Sidrahs

Bereshit

By Rabbi Daniel Levy, October 23, 2008

"Adam and Eve had two sons, Cain and Abel"
Genesis 4:1

How much is really enough? Cain was the master of agriculture - real estate and property. Abel, having declined to work the land, for it had been cursed, was an expert shepherd - commodities and tradable assets.

The entire planet earth lay before them. Each was ready to build financial dynasties for the rest of mankind. All descendants would either be from the real estates and property family (Cain) or the commodities and tradable assets family (Abel).

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Ha’azinu

By Rabbi Chaim Kanterovitz, October 6, 2008

"My lesson shall drop as the rain, my speech shall distill as the dew, as rains upon the grass, and as showers upon herbs" Deuteronomy 32:2

The midrashic anthology, the Yalkut Shimoni, commenting on the above verse, says that one should gather the words of Torah just as rain is gathered into a pit. In order to teach Torah to others, it is not sufficient to posses a partial knowledge or sparse understanding of Torah.

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Vayelech

By Dr Diana Lipton, September 29, 2008

"Take this Sefer Torah and place it beside the Ark of the Covenant of the Lord, your God, and let it remain there as a witness be'cha" Deuteronomy 31:26

In a powerful photograph displayed at the Ellis Island immigration museum in New York City, a young boy stands on the deck of a ship just arrived from Eastern Europe at the turn of the century. In his arms is a Sefer Torah, the ultimate guarantor of continuity in uncertain times.

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Nitzavim

By Johnny Solomon, September 22, 2008

"Not with you alone do I make this covenant and this oath, but with whoever is here, standing with us today... and with whoever is not here with us today" Deuteronomy 29:13-14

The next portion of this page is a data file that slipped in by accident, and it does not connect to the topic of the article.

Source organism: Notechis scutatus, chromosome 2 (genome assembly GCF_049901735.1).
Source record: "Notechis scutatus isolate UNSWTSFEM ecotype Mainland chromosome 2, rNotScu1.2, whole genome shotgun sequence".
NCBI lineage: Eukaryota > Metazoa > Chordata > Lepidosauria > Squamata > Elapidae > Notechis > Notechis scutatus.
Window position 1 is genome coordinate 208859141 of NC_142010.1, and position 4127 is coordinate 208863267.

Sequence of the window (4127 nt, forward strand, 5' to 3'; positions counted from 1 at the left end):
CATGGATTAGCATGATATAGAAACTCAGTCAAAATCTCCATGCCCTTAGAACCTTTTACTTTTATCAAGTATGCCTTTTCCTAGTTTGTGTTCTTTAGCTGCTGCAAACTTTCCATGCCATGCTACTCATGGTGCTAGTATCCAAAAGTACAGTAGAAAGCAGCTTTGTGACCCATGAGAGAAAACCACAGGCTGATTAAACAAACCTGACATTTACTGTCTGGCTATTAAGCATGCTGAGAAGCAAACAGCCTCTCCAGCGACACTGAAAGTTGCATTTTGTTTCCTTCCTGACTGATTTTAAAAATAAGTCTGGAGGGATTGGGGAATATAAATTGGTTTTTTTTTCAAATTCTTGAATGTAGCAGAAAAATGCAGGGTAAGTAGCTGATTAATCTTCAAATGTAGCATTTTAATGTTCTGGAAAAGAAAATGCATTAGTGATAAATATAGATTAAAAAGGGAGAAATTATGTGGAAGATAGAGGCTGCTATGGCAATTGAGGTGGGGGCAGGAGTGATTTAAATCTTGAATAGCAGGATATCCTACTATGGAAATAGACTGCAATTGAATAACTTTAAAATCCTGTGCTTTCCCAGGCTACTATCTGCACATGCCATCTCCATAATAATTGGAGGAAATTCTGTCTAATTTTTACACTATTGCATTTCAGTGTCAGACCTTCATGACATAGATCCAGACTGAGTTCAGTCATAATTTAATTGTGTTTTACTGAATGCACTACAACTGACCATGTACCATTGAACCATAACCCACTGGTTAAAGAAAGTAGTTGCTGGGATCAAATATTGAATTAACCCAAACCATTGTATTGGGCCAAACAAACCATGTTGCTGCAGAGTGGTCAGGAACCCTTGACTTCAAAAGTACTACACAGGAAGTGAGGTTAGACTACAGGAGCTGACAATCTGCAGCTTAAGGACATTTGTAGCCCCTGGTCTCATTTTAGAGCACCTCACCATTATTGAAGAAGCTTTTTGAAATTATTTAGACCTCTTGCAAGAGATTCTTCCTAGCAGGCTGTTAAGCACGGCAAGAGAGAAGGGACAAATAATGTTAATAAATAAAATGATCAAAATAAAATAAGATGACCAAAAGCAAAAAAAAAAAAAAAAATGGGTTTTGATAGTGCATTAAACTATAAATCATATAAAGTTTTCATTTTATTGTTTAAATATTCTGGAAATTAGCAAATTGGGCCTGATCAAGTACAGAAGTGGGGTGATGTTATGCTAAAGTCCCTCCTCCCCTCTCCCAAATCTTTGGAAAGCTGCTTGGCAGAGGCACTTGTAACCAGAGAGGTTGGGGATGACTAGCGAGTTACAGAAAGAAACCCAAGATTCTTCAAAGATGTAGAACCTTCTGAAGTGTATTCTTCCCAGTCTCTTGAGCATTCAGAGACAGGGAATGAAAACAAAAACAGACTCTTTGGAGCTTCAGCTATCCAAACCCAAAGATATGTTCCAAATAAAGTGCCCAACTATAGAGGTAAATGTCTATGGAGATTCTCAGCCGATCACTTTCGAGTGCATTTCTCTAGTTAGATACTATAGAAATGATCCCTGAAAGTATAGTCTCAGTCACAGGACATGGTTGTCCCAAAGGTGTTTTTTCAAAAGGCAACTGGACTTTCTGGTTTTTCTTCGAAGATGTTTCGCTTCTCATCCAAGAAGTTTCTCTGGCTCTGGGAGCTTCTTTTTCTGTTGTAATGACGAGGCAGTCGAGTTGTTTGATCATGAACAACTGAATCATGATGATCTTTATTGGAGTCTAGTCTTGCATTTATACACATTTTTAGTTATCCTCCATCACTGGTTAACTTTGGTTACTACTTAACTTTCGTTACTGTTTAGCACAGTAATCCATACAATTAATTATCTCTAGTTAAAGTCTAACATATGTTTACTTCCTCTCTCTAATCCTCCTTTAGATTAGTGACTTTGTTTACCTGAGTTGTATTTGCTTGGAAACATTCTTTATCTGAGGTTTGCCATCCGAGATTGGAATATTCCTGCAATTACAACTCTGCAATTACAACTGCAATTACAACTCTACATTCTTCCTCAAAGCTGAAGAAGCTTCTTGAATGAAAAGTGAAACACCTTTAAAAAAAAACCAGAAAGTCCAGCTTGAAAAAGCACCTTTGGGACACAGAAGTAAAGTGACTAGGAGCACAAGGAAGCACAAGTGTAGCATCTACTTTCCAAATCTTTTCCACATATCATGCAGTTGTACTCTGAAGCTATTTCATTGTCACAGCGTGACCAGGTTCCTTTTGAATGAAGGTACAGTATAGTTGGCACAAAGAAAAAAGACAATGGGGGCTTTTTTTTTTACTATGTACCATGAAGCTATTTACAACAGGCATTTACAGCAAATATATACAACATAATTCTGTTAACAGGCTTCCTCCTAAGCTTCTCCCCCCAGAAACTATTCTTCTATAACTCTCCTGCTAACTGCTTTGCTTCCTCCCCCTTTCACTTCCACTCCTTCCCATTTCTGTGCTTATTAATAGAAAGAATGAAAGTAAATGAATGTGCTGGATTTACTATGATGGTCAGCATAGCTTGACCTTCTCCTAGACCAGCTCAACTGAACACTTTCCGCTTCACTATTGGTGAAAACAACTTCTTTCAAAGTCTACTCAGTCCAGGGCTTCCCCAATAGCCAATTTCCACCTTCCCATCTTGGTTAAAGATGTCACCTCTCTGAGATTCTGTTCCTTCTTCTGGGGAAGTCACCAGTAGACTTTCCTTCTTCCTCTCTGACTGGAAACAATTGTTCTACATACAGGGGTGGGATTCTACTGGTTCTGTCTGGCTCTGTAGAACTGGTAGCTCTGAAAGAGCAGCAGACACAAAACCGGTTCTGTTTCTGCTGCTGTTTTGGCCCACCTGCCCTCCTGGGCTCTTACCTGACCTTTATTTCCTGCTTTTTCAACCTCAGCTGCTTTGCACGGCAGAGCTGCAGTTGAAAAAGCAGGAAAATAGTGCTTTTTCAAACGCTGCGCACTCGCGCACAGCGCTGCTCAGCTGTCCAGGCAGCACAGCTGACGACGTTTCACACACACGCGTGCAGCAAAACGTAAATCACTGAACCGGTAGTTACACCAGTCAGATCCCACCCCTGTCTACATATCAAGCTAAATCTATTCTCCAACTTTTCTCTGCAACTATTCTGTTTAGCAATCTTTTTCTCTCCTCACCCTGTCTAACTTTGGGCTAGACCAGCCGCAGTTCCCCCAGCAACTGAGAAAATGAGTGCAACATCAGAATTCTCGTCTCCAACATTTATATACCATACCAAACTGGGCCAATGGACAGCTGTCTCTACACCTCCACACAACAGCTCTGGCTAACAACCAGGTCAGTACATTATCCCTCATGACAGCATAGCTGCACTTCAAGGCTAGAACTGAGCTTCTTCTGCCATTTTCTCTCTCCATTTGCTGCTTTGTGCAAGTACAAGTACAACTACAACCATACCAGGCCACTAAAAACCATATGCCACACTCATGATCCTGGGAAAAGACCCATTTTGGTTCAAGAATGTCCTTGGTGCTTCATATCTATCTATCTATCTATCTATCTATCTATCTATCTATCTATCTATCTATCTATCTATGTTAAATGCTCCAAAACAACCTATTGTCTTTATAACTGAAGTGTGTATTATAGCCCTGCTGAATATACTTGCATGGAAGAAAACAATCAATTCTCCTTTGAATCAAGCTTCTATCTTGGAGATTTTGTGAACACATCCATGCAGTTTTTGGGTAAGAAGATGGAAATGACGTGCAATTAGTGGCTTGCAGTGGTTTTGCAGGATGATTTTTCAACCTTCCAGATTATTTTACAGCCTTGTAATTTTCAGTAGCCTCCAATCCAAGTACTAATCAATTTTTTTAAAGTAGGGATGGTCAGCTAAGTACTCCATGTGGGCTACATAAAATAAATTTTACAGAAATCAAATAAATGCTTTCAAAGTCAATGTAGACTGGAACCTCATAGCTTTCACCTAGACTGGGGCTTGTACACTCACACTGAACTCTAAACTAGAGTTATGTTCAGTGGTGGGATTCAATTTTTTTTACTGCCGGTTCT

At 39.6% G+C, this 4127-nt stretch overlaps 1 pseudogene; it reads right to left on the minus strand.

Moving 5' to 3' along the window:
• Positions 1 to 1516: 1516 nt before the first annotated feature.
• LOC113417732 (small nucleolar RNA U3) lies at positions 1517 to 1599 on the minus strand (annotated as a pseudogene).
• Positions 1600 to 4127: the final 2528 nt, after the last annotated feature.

On the last day of his life, Moses gathered the entire people to remind them of their responsibilities towards God, each other and future generations. Yet in order to understand what he said, we must refer back to another time when the whole people stood together.

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Ki Tavo

By Rabbi Daniel Glass, September 16, 2008

"And all these blessings will come upon you and overtake you" Deuteronomy 28:2

This world does not seem to be a place where the good are rewarded and the bad receive their "just desserts".

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Ki Tetzei

By Maureen Kendler, September 9, 2008

"And you see among the captives a woman of fair appearance, and you desire her and want her for a wife, then you shall bring her home to your house" Deuteronomy 21: 11-12

V Ki Tetsei concentrates on the rights of the disadvantaged who must be afforded dignity and protection. Women, orphans, slaves - even hanged criminals - fall into this category.

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Re’eh

By Dr Diana Lipton, August 27, 2008

"If there appears among you a prophet or a dream-diviner and he gives you a sign or a portent, saying, ‘Let us follow and worship another god', whom you have not experienced - even if the sign or the portent that he named comes true, do not heed the words of that prophet or dream-diviner. For the Lord, your God is testing you to see whether you love the Lord, your God with all your heart and soul" Deuteronomy 13:2-4

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Ekev

By Jonny Solomon, August 18, 2008

"Him shall you serve, and to Him shall you cleave" Deuteronomy 10:20
"To walk in all his ways, and to cleave to Him" Deuteronomy 11:22

On two occasions in Parashat Ekev, the Torah demands that we cleave to God, yet in neither case does it define how this may be achieved. Given that the Torah describes God as "a consuming fire" (Deuteronomy 4:24), how can we cleave to Him?

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Va’etchanan

By Rabbi Daniel Glass, August 12, 2008

"And you should love the Lord, your God with all your heart" Deuteronomy 6:5

Cupid's arrow sails rapidly through the air and strikes the unsuspecting heart. Without warning, you are in love.

If love - and feeling in general - is something that happens to me, something that emanates, seemingly randomly, from an external source, if I either feel something or I don't, then how can the famous second line of the Shema command me to "love"? What am I being asked to do - to decide to love?

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Devarim

By Maureen Kendler, August 4, 2008

"These are the words that Moses spoke" Deuteronomy 1:1

Words, words, words, as Hamlet might have said when reading this sidrah and indeed the whole of the Book of Devarim (Deuteronomy). And delivering them all is the singular speechmaker, the eloquent, passionate wordmeister, Moses.

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